[guardian-dev] WOT and Authentication Research
natanael.l at gmail.com
Tue Jan 22 21:55:07 EST 2013
What I mean is that it's an authenticated transfer at the first transfer
from the signee.
Then, you can transfer signatures you've recieved to others. But at this
point, the secondary recipient can't verify who made them.
Actually, it might not even be important to note who made the signatures if
you trust those signatures specifically. But if you don't want to trust
specific signatures, and want to trust the key, you'd specifiy which keys
are yours in that transfer and then specify what you are just passing on.
To trust those signatures but not the key who signed them (as you trust
that the person who passed them on "agrees" with them) would require some
"overhead", in lack of better words.
Again, this is not a web because there's no ties to the source beyond the
first step. You can't follow any signatures to anybody.
This is a complement to the Web of Trust.
So again, these signatures can absolutely be reshared. It's just that the
recipient will have to store and trust those signatures specifically
instead of trusting the keypairs as he don't know who made them (and don't
know if that person will generate malicious signatures in the future).It's
only reasonable to trust the "unlinked" keypairs which you got directly
from the person who made them and that has the private key for them (as it
is only this transfer that you can verify).
Of course, this creates a new risk for pressure from other entities. A
person who might not give up his main keypair might give up one of these
"untied" keypairs, which would mean that the people who have recieved and
trusted these could be tricked by malicious signatures. But there's still
*some* level of WoT going on here, if you only have a signature from one
keypair for something, you might not trust it outright no matter who that
keypair came from.
2013/1/23 Patrick Baxter <patch at cs.ucsb.edu>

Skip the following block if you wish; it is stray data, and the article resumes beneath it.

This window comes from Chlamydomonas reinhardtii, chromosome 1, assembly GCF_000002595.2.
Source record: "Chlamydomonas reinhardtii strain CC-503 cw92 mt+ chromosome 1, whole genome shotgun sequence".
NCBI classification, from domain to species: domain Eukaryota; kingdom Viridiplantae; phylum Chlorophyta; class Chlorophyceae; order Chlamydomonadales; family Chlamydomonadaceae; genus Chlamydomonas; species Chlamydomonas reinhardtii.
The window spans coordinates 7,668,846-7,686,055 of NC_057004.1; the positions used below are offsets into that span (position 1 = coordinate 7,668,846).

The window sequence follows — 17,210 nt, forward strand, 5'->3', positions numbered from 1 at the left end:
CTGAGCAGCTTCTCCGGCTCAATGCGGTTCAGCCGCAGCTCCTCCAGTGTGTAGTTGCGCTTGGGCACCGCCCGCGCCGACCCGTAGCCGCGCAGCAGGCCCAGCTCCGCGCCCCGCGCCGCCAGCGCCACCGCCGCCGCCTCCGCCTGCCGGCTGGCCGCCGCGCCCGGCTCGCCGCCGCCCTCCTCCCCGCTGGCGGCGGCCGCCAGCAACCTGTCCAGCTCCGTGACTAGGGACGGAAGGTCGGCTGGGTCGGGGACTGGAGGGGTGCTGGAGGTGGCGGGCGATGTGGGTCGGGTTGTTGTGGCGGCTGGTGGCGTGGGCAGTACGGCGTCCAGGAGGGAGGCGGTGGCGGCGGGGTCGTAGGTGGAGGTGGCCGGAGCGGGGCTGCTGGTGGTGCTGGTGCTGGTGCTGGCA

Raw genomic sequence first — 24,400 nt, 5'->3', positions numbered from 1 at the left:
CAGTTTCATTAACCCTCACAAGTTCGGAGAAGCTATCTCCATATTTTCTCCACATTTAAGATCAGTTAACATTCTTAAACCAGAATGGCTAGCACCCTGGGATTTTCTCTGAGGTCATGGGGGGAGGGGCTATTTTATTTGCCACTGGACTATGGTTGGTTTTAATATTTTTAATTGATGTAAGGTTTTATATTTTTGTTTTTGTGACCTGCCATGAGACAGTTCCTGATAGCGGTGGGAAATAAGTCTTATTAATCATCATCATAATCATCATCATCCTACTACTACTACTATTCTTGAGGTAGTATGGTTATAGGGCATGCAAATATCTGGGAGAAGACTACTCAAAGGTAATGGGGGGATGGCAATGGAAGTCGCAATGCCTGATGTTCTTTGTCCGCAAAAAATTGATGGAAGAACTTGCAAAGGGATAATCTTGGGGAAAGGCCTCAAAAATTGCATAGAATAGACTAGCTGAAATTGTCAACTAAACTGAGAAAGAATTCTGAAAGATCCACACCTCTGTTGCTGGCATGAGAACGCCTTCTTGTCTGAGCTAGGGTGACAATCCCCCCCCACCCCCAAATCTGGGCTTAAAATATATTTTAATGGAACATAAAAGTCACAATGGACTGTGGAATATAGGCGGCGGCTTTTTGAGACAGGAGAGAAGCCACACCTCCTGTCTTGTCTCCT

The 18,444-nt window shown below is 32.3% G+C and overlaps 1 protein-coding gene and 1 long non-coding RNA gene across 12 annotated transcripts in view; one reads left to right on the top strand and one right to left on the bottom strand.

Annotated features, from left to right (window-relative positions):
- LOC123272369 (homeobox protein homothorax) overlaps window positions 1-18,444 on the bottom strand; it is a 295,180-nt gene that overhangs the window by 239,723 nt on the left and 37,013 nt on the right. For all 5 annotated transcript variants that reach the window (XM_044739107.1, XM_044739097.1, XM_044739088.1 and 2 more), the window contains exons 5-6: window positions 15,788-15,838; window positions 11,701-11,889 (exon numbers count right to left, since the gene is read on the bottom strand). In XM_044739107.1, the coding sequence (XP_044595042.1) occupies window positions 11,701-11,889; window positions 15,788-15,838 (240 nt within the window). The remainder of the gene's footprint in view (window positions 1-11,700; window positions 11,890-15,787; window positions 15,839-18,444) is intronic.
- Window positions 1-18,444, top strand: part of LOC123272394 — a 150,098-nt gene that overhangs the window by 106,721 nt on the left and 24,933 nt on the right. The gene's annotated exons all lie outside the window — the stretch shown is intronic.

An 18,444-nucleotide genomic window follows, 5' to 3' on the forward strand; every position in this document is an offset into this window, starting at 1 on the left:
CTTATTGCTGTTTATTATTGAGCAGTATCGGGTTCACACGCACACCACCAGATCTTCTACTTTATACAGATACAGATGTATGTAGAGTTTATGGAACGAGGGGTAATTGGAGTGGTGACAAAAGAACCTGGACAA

> On Tue, Jan 22, 2013 at 5:11 PM, Natanael <natanael.l at gmail.com> wrote:
> > Using secure multiparty computation or an equavilent scheme, you can send
> > data to another person while proving it came from you at the time of
> > transmission but making it impossible to verify that it came from you
> > *after* the transmission.
> So this would allow you to share a signature with a friend, but
> prevent a friend from sharing it with someone else. If i'm looking at
> this right, in a distributed WOT, this would be a way of sharing a
> signature that will only be used by the person you directly share it
> with and enforce the fact that they cannot share it with someone else.
> This is probably obvious, but it wouldn't' be meaningful to share a
> anonymous signature with a key-server I think. But, this is definitely
> an useful feature for a users to selectively share signatures. Maybe
> > Now this won't really be a *web* of trust. There's just one step. But you
> > *could* pass on these signatures with their public keys to others,
> making it
> > come a bit closer.
> Do you mean that the anonymous signer could just continue to share it
> with individuals he/she chooses? The person that is presented with the
> anonymous signature couldn't' re-share, correct?
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